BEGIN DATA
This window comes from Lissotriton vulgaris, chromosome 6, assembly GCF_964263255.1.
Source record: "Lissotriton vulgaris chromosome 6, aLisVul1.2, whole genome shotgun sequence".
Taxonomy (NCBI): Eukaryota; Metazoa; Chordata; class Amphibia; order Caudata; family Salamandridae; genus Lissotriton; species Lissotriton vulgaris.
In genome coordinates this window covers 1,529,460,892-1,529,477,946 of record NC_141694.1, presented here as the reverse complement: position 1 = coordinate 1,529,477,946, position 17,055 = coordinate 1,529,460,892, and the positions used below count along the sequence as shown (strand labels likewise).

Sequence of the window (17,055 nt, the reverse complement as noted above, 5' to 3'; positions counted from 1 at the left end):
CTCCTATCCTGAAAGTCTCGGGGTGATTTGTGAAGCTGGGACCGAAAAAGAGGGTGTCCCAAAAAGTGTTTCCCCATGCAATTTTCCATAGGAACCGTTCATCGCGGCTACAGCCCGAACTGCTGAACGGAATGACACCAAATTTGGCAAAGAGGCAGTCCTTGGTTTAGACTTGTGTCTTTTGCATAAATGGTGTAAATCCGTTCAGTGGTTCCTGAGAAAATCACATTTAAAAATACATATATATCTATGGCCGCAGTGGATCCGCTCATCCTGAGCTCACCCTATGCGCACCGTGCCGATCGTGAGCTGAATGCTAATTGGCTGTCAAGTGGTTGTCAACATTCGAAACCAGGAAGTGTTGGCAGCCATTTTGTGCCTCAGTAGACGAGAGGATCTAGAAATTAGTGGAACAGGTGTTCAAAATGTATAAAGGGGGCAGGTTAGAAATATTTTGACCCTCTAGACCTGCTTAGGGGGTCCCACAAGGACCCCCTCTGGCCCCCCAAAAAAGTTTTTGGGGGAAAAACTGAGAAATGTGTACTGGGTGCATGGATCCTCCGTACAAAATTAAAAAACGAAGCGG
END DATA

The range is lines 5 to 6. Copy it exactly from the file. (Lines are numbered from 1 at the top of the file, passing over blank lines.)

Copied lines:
Sequence of the window (17,055 nt, the reverse complement as noted above, 5' to 3'; positions counted from 1 at the left end):
CTCCTATCCTGAAAGTCTCGGGGTGATTTGTGAAGCTGGGACCGAAAAAGAGGGTGTCCCAAAAAGTGTTTCCCCATGCAATTTTCCATAGGAACCGTTCATCGCGGCTACAGCCCGAACTGCTGAACGGAATGACACCAAATTTGGCAAAGAGGCAGTCCTTGGTTTAGACTTGTGTCTTTTGCATAAATGGTGTAAATCCGTTCAGTGGTTCCTGAGAAAATCACATTTAAAAATACATATATATCTATGGCCGCAGTGGATCCGCTCATCCTGAGCTCACCCTATGCGCACCGTGCCGATCGTGAGCTGAATGCTAATTGGCTGTCAAGTGGTTGTCAACATTCGAAACCAGGAAGTGTTGGCAGCCATTTTGTGCCTCAGTAGACGAGAGGATCTAGAAATTAGTGGAACAGGTGTTCAAAATGTATAAAGGGGGCAGGTTAGAAATATTTTGACCCTCTAGACCTGCTTAGGGGGTCCCACAAGGACCCCCTCTGGCCCCCCAAAAAAGTTTTTGGGGGAAAAACTGAGAAATGTGTACTGGGTGCATGGATCCTCCGTACAAAATTAAAAAACGAAGCGG